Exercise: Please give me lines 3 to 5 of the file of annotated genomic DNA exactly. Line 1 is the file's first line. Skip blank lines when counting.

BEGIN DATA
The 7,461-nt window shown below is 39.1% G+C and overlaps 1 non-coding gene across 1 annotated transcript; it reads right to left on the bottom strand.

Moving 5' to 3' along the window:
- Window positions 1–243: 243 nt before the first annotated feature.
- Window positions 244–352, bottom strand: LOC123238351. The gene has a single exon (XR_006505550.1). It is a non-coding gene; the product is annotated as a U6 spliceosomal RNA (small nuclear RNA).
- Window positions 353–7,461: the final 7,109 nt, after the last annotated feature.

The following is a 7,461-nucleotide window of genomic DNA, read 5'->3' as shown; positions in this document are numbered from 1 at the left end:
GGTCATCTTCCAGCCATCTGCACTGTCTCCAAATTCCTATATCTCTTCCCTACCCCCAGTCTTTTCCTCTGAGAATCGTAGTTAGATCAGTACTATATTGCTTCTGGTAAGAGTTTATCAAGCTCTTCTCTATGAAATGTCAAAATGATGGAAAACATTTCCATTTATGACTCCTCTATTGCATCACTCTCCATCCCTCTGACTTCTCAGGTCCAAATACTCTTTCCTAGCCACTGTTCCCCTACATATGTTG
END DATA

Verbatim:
- Window positions 1–243: 243 nt before the first annotated feature.
- Window positions 244–352, bottom strand: LOC123238351. The gene has a single exon (XR_006505550.1). It is a non-coding gene; the product is annotated as a U6 spliceosomal RNA (small nuclear RNA).
- Window positions 353–7,461: the final 7,109 nt, after the last annotated feature.